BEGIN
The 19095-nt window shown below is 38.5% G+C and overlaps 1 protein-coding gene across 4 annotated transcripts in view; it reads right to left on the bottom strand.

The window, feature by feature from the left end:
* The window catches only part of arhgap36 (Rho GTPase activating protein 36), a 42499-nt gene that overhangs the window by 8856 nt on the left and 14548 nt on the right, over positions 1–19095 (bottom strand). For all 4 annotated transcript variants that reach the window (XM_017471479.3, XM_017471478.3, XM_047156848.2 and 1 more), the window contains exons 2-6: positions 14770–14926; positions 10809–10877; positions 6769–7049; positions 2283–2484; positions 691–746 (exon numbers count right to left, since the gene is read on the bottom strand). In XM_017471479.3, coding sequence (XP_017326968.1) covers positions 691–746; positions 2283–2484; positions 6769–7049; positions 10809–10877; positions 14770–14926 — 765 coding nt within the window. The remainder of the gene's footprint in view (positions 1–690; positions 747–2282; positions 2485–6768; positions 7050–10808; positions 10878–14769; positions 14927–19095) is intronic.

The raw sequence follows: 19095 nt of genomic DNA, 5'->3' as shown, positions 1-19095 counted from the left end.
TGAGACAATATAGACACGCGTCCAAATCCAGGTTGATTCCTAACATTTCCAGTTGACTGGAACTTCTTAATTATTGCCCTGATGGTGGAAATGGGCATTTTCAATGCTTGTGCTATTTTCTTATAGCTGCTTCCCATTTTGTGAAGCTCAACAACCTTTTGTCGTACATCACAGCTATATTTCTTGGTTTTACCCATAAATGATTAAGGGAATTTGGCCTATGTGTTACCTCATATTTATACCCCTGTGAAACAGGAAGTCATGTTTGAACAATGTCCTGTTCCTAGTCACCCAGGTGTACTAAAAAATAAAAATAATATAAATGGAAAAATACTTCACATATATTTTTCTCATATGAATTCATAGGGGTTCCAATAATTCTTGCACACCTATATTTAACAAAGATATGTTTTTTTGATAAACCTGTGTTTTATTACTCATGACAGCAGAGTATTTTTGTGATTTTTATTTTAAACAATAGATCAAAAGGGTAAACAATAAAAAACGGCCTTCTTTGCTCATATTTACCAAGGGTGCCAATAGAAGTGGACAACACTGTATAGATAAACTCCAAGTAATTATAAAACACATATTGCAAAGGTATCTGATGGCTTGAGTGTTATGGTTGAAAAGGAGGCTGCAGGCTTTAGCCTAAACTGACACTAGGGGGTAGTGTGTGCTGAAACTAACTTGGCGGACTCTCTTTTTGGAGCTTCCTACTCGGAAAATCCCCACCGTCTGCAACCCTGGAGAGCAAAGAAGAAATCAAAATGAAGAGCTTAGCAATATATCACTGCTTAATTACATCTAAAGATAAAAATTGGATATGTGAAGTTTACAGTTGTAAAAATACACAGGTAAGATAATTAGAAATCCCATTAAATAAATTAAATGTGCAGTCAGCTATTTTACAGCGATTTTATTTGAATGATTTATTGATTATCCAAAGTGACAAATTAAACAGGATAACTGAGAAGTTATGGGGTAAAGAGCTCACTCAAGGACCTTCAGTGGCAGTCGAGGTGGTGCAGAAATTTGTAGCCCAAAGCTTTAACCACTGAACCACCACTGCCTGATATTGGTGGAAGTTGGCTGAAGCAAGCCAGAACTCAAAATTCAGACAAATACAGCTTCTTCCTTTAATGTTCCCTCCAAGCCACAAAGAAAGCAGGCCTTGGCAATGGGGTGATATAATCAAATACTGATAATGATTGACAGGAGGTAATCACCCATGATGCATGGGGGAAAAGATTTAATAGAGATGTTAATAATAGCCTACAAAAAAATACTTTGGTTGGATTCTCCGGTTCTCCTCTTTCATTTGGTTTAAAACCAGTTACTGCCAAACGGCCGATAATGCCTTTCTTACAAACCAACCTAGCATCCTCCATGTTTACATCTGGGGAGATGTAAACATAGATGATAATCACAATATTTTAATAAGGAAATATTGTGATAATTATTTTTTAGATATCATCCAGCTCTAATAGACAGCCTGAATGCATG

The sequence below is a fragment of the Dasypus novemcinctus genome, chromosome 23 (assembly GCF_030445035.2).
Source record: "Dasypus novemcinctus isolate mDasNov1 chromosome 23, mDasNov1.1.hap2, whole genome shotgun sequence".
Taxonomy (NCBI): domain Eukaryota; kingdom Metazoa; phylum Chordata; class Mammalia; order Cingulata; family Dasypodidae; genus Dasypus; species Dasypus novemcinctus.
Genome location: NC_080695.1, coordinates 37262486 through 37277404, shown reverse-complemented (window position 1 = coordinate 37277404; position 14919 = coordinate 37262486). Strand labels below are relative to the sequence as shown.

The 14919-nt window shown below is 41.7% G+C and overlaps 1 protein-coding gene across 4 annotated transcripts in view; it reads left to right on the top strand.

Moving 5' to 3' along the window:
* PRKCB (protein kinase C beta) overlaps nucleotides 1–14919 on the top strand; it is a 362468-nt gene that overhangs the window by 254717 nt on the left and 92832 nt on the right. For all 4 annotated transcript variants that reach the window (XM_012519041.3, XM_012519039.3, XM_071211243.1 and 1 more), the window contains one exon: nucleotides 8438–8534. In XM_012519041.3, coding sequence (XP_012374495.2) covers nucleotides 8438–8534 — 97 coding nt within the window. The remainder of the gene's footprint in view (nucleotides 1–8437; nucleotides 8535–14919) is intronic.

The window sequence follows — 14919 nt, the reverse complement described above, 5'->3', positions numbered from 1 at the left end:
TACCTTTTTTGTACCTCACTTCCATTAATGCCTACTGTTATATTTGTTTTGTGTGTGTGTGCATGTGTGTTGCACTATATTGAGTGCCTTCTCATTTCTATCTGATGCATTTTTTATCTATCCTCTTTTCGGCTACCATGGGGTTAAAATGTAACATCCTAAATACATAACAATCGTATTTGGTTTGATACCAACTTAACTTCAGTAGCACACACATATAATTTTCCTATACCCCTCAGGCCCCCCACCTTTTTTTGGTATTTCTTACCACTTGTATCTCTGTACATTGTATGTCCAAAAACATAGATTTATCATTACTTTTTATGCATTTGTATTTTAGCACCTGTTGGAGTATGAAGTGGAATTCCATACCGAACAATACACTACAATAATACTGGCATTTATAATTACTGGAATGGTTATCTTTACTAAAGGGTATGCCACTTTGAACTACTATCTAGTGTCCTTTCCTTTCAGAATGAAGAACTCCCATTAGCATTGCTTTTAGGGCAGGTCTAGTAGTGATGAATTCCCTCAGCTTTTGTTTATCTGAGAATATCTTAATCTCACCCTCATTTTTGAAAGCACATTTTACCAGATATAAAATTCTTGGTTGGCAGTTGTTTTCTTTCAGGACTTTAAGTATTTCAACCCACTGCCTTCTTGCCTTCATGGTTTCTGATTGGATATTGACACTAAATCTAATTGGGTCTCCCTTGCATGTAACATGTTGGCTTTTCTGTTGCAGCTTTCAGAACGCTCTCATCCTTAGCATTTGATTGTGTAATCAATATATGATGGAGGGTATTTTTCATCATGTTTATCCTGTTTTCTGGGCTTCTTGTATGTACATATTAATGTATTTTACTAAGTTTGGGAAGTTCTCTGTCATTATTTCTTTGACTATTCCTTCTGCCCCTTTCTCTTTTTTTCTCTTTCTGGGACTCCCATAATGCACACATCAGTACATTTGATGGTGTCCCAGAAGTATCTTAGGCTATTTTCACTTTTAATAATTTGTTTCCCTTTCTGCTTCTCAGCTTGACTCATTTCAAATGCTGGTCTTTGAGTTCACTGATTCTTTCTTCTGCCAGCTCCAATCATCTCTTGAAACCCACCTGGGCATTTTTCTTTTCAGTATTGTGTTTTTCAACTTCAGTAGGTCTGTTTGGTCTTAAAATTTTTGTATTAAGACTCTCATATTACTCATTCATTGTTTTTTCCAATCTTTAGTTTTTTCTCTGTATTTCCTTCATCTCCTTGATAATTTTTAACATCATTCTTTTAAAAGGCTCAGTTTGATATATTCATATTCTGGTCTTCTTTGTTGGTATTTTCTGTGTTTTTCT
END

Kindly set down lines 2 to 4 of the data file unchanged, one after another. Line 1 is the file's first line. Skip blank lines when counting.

The window, feature by feature from the left end:
* The window catches only part of arhgap36 (Rho GTPase activating protein 36), a 42499-nt gene that overhangs the window by 8856 nt on the left and 14548 nt on the right, over positions 1–19095 (bottom strand). For all 4 annotated transcript variants that reach the window (XM_017471479.3, XM_017471478.3, XM_047156848.2 and 1 more), the window contains exons 2-6: positions 14770–14926; positions 10809–10877; positions 6769–7049; positions 2283–2484; positions 691–746 (exon numbers count right to left, since the gene is read on the bottom strand). In XM_017471479.3, coding sequence (XP_017326968.1) covers positions 691–746; positions 2283–2484; positions 6769–7049; positions 10809–10877; positions 14770–14926 — 765 coding nt within the window. The remainder of the gene's footprint in view (positions 1–690; positions 747–2282; positions 2485–6768; positions 7050–10808; positions 10878–14769; positions 14927–19095) is intronic.

The raw sequence follows: 19095 nt of genomic DNA, 5'->3' as shown, positions 1-19095 counted from the left end.